Squad Designated Marksman

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From Ash Hess:
The U.S. Army Squad Designated Marksman program is a source of much debate. Many are angry that this rifle fielded with a 1-6 optic. What those people fail to acknowledge is where the SDM really is in both doctrine and real world application.

The SDM is a Rifleman with an additional tasking of being the DM. He is employed by the Fire Team leader or Squad leader(ATP-3.21.8) This means he/she remains part of that fire team and must be capable of doing anything the Squad is tasked with doing, from trenches, enter and clear, to assault.

Thus, at the beginning of the SDMR, the optic choice was heavily debated. The result is an optic that allows the DM to engage targets from 0-600 meters with relative ease.

That’s part of the debate. Sniper trained SDMs are different from normal trained SDMs, and neither one want to meet the doctrinal concept.
The “program” should be a real course 2-3 weeks, immediately following OUSIT required for privates who are assigned to Light, Airborne or Stryker units.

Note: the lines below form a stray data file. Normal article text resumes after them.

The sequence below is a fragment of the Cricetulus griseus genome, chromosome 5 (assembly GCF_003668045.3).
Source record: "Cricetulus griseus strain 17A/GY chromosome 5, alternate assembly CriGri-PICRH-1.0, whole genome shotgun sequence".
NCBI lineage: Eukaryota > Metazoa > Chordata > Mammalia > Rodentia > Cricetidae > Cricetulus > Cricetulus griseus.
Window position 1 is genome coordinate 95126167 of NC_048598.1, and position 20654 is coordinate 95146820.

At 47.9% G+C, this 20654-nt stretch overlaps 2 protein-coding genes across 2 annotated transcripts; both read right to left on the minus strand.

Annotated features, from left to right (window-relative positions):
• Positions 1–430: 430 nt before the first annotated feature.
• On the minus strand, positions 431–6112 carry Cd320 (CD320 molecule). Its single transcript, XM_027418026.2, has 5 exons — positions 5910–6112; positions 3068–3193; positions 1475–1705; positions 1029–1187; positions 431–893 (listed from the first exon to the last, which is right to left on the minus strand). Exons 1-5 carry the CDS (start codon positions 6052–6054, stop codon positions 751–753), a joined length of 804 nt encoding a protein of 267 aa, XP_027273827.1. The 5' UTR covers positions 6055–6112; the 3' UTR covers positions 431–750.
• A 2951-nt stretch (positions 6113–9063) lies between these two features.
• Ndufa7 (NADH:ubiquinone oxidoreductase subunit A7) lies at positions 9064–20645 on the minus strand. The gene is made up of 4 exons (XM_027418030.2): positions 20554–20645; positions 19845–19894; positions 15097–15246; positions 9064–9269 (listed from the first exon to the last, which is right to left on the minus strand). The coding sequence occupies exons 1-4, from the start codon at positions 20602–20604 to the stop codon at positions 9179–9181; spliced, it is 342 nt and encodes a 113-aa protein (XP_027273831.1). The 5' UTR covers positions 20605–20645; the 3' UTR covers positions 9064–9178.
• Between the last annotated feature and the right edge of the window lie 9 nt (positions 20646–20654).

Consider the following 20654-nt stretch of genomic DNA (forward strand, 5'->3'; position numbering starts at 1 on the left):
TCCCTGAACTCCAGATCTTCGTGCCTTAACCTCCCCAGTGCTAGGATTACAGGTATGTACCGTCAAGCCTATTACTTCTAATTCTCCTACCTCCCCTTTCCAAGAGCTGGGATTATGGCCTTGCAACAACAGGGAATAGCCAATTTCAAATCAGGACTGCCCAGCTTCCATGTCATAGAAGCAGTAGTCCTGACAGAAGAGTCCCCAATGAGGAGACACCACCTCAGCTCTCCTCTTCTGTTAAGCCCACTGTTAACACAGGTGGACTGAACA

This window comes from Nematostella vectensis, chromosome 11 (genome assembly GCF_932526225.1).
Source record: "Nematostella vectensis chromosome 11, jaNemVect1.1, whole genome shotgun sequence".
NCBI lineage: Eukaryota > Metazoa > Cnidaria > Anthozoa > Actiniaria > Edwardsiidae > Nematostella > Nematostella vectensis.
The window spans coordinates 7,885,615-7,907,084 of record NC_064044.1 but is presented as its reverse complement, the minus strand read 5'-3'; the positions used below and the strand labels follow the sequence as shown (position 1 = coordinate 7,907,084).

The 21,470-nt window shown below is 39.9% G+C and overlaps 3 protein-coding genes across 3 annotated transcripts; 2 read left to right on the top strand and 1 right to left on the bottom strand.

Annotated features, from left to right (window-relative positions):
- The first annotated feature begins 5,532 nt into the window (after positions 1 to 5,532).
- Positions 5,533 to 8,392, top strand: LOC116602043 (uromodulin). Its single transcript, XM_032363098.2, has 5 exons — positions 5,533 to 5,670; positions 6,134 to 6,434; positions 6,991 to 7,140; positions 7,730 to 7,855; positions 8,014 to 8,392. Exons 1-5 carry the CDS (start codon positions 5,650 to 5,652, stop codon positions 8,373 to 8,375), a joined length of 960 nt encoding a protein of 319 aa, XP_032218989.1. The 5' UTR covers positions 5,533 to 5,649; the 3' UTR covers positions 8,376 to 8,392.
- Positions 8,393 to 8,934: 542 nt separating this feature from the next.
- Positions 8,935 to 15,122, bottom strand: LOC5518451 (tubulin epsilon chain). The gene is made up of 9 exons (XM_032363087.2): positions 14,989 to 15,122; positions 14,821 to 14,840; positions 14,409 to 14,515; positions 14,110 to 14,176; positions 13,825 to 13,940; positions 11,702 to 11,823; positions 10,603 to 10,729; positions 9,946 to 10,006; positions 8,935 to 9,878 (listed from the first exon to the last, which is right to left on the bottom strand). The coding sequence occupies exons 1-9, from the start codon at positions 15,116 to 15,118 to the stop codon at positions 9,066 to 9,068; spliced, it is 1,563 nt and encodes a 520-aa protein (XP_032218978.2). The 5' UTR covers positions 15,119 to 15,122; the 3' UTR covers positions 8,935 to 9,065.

Training the trainer does not work with SDM. You trained NCO’s, I trained NCO’s, MMTC is training NCOs and nothing has improved. By training the private, and all the privates that follow him, by the time that first private is a Squad leader, the entire squad would by SDM trained, improving the entire unit. As it is now, those NCO’s retain 60% of what they are taught, pass on 30% of that, and the private gets none of it. Then they task someone else with the role and handicap what they should be doing.

From Dan Shea:
The Dragunov. It was the doctrinal difference from US to Soviet thinking. The US, well, we want to hit a fly’s eye at 1000 meters with highly trained snipers we’ve invested heavily in. The Soviet theory was to take marginally trained people with reasonable skills and have them hit chest size at 600 meters. And as a bonus, a Dragunov in the hands of someone with natural skill honed in a better training environment, can shoot really, really well. Nothing like one of the Knight rifles of course…. but a Dragunov has a place well above an AK on a battlefield.

That bit, “…. theory was to take marginally trained people with reasonable skills and have them hit chest size at 600 meters” is telling.

This was the intent of U.S. Army doctrine. The old (around 2003) SDM qual as originally directed by the now-redacted FM 3-22.9 was supposed to be shot with a rack-grade M16A2 and M855 by personnel given a bit of additional training (which a fully-trained Rifleman arguably should already know…)